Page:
My movie about turning leftover couscous into cheesy veggie cakes was (only in my eyes) a triumph – judge for yourself, it’s on the Berwick Slow Food website. I believe my second movie – re-purposing leftover chip shop chips into a Spanish-esque omelette is even finer. My crowning glory of film creation is about Sri Lankan meal in a book: We don’t write recipes down – another lockdown project raising funds for Sri Lankan charity The Jasmine Foundation. You can see that video here. For me, upskilling and experimenting with apps and media that I probably wouldn’t have attempted pre-lockdown has not just been fun, it’s been a great confidence booster.
Limiting visits to shops and supermarkets and trying to be more sustainable has turned our minds ever more to using every scrap of food (see couscous cakes above!) and making do and mending in ways not thought of or avoided like the, ahem, plague pre-pandemic. I have in a past life liked to think of myself as someone who would rather buy a new shirt than sew on a button.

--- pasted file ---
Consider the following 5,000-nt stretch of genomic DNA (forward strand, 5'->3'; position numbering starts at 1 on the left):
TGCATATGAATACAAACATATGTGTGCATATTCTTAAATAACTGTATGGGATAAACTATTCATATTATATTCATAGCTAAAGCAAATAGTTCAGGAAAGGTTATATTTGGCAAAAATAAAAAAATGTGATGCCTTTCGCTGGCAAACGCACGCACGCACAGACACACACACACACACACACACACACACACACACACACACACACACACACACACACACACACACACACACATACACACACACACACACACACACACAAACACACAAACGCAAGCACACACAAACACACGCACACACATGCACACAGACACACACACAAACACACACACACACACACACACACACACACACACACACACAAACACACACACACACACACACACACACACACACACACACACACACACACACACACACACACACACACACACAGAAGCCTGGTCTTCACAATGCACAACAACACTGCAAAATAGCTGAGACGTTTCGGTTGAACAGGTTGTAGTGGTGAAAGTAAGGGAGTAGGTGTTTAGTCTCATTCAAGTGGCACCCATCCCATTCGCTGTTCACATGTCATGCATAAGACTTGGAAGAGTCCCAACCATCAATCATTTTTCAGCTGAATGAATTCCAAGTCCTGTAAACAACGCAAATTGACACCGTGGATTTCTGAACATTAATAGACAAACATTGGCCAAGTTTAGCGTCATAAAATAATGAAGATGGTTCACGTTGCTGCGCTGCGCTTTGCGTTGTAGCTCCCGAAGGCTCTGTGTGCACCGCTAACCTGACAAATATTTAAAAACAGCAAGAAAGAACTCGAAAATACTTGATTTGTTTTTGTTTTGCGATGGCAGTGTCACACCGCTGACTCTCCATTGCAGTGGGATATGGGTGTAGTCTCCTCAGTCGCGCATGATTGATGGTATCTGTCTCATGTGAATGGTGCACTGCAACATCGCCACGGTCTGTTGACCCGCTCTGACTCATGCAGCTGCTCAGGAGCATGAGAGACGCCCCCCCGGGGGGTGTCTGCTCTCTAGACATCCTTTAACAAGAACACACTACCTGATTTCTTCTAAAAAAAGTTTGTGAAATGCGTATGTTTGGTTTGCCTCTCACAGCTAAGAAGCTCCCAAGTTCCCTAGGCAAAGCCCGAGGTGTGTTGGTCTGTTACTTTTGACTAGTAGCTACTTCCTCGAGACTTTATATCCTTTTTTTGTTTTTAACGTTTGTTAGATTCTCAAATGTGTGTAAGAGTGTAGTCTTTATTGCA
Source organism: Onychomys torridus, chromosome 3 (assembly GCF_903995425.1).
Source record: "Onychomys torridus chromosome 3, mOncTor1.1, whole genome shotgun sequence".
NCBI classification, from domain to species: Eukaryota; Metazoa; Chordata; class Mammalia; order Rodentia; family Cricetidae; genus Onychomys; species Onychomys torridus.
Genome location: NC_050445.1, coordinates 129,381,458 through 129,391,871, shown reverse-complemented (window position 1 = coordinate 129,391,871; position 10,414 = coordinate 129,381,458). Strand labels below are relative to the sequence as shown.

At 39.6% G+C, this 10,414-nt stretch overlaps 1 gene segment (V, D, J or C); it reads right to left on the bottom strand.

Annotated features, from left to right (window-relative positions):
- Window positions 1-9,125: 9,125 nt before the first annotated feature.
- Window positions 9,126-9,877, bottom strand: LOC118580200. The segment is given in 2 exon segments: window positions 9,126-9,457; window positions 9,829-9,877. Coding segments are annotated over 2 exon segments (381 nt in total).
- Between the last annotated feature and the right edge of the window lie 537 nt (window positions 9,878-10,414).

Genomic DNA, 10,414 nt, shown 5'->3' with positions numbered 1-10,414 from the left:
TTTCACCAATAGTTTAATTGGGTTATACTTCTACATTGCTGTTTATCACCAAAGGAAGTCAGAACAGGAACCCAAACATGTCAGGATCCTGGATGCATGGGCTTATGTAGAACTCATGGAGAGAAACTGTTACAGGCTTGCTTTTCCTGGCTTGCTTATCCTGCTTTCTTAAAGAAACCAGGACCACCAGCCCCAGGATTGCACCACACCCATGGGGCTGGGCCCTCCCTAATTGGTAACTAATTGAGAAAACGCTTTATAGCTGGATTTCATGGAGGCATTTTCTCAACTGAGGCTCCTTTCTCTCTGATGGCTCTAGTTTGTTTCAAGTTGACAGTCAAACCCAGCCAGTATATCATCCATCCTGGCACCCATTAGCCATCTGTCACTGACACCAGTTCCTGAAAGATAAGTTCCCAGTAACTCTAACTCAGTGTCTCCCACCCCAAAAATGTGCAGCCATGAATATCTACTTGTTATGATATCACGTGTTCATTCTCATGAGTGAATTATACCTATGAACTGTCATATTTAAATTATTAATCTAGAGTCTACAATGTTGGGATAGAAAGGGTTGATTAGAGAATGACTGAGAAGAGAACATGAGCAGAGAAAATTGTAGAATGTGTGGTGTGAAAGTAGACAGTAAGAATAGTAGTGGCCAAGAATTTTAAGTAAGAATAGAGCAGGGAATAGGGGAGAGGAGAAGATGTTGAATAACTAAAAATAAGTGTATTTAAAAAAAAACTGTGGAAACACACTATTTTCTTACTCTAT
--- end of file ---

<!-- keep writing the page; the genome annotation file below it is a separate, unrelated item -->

The most poignant thing I’ve recently tried is darning woollen socks and jumpers. I say poignant because I remember vividly my mum taking her battered blue sewing bag from the dark oak dresser and settling to sew and darn at the kitchen table. She did this on what felt like a daily basis. I also remember despising Mum a little for undertaking something so menial and ‘womanly’. Oh, the ignorance of youth. Sorry Mum.
It’s strange to have waited all these years to darn – especially since every home I’ve ever lived in has been haunted by invisible moths quietly unravelling anything woollen. There’s something deeply therapeutic about restoring gorgeous woollen garments and getting more life and love from them – and thinking of my dear old Ma while I do it.